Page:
Brian is right and if we cant exploit the gap we have no business in politics. As Charles Kennedy said at the time of the Iraq War our foreign interventions would not make the world a safer place but to link those interventions directly to the Manchester tragedy within a few days of it happening is crass. On the other had the Tories are very vulnerable on police cuts. Time to pull no punches on this issue. Time also I think to hit very hard on the economy, which is beginning to look very bleak

  • David Evershed 26th May '17 - 12:40pm

    Both my mother and my mother-in-law needed to go into nursing homes in later life at a cost of around £50,000 per year.

    Since we had power of attorney, we were able to arrange the sale of their bungalow/flat to fund the cost.

    As a result our inheritance was very much reduced.

    However, we see the position as perfectly right and proper. Our parents wealth should be used to fund their accomodation, food and care rather than be passed on to us as unearned income.

    The NHS is only for health treatment. Why should taxpayers in general be expected to pay for our parents living expenses just because they are old?

  • Richard Underhill 26th May '17 - 12:49pm

    Some of those who go into care may want to have the possibility of returning to their home, even if others think it unlikely. Maintenance would be an issue.

  • Lorenzo Cherin 26th May '17 - 12:56pm

    A reasonable article , with a crass headline , words not used in the content.

    If it is to be political business as usual, too soon for the sorts of politiking we are all too familiar with, can we lead the way on language if little else please ?!

  • This policy affects the children of the elderly more than the elderly themselves, the elderly will never be forced to sell their homes, it’s their children who will lose a lot of unearned inheritance.

    Of course the children could look after their parents instead of putting them in homes and could still inherit that way. In many cultures this is actually the norm believe it or not.

    But if the children put their parents in a home because they can’t look after them or don’t want to look after them it’s a bit unfair to ask society to pay for that so that they can inherit an unearned fortune.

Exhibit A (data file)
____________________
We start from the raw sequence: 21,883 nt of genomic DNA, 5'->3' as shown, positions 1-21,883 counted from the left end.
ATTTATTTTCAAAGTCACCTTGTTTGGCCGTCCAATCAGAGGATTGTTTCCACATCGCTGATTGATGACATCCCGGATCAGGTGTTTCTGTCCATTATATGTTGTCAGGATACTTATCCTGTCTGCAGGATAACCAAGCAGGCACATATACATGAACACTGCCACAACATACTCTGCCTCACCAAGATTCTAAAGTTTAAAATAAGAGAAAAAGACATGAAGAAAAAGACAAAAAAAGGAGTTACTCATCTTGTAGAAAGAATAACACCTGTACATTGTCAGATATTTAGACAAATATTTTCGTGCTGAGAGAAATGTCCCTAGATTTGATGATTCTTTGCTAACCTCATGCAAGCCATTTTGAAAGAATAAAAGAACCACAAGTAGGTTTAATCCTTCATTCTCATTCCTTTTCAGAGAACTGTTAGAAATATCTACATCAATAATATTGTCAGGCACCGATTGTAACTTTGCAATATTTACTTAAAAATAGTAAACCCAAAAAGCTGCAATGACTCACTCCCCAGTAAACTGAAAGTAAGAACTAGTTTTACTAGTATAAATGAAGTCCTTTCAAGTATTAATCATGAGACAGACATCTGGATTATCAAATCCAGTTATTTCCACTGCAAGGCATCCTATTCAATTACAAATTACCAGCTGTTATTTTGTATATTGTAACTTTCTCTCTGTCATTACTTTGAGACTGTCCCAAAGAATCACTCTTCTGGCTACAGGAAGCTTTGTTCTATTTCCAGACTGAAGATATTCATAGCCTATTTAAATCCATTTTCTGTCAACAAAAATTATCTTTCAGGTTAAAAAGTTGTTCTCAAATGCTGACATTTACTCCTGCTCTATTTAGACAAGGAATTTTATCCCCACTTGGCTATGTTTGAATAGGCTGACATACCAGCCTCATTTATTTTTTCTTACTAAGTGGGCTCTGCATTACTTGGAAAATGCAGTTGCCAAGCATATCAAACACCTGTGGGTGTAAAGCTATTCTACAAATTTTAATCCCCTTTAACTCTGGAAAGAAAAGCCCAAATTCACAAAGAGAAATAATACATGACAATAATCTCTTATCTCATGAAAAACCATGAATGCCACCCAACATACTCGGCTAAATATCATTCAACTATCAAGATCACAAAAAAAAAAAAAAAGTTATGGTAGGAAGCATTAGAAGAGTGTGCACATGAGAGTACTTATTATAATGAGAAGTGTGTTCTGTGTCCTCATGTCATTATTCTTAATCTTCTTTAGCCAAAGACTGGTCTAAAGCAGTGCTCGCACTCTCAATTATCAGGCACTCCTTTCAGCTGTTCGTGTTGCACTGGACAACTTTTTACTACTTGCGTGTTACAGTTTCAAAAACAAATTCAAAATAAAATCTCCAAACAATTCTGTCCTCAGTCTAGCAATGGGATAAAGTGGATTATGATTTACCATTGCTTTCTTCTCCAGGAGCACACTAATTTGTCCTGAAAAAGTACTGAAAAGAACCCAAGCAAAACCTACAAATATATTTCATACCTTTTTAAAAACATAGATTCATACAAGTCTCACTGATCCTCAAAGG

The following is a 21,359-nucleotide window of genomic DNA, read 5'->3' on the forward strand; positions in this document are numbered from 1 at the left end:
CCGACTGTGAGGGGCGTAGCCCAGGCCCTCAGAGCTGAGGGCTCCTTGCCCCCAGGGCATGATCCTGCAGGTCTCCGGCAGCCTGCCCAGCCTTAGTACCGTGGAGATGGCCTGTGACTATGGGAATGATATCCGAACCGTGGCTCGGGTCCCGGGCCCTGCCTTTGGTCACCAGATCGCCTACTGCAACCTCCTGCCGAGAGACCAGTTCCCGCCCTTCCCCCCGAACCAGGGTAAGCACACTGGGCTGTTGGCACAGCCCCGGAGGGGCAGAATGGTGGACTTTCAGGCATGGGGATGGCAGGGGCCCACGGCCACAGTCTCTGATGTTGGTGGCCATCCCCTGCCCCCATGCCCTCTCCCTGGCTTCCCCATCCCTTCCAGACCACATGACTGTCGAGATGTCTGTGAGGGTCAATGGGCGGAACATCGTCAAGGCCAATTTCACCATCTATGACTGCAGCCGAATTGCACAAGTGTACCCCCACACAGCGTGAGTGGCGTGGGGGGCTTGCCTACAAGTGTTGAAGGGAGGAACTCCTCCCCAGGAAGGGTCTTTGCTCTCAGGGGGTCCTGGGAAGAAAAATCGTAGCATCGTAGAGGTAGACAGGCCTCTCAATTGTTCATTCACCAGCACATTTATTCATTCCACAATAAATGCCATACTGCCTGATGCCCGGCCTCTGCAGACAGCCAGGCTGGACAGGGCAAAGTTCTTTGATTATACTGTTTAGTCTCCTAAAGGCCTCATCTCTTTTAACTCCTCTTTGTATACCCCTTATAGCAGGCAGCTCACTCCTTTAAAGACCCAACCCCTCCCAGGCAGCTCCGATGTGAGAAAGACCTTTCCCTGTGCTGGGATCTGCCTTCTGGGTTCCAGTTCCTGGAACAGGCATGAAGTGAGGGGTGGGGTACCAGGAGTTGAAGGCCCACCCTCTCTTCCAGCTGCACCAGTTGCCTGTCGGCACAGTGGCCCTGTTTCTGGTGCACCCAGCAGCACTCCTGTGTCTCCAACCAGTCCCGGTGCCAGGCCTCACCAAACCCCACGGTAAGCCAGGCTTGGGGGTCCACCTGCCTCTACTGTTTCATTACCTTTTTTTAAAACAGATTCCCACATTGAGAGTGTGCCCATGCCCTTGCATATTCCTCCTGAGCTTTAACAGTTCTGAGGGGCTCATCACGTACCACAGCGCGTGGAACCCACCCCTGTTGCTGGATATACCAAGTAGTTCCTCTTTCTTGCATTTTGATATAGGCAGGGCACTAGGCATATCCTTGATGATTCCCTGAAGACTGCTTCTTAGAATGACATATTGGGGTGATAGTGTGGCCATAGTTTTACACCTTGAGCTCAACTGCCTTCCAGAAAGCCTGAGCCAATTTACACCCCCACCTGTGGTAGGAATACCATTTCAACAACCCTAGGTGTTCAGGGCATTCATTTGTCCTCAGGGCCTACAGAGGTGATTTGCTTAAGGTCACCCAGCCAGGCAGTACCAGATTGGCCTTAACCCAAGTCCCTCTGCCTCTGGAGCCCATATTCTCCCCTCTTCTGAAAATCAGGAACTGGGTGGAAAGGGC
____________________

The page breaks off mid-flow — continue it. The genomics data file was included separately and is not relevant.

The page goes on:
• @Jayne Mansfield
    “The Dilnot cap simply protects the inheritance of those who will inherit most. It is regressive.”

    Absolutely. That was my first thought when I heard it. I haven’t heard a single politician articulate this fact though.

  • > Brian Paddick wrote:
    > We are being realistic… We are protecting older people and the vulnerable
    > with a set of fully costed policies and we are offering a brighter future to our
    > young people…

    The IFS released a comparison of tax and benefits policies today, posting a breakdown of income change by income decile on Twitter. But the breakdown in cash terms in their presentation is more striking (page 22):

    https://www.ifs.org.uk/uploads/Presentations/Rob%20Joyce%2C%202017%20General%20Election%2C%20manifesto%20analysis.pdf

    It estimates that the average loss for the poorest 3 deciles will be approximately 250 pounds per year under the Liberal Democrats, but around 850 under Labour and over 1,000 under the Tories.

    Commentators were quite fond of using similar breakdowns to critique Lib Dem policies when the Lib Dems were in government. I have to wonder why the coverage has been so muted this time round.

  • Dave Eastham 27th May '17 - 12:37am

    Dunno what some people are saying about his issue. The whole point surely, is the support for the right to care” elements of this – which the Lib Dems have always supported. Which had been effectively abolished by the John Major/Virginia Bottomley ( as Health Tory functionary) at the time. Yo – “Care in the Community. Not”. If you look at what is really behind this whole obscene apology for social policy, it is about creating a new “market opportunity” for (Won’t name ’em. Me – just look it up – all over the interweb in other places) insurance companies to sell equity release mortgages to pay for their social care costs. In a civilized caring society that is just basically obscene.

  • I hadn’t realised that the current act protected £118,000 of assets but I knew it set a limit on care costs of £72,000. The system for paying for dementia care and the use of inheritance tax should be the same. Since I think 2010 the inheritance tax free amount is £325,000 and everything over this is taxed at 40%. So why should someone with dementia have a lower limit than the inheritance limit? Dementia is an illness, a terrible illness, and I think all care costs should be paid by society and not individuals just like health care.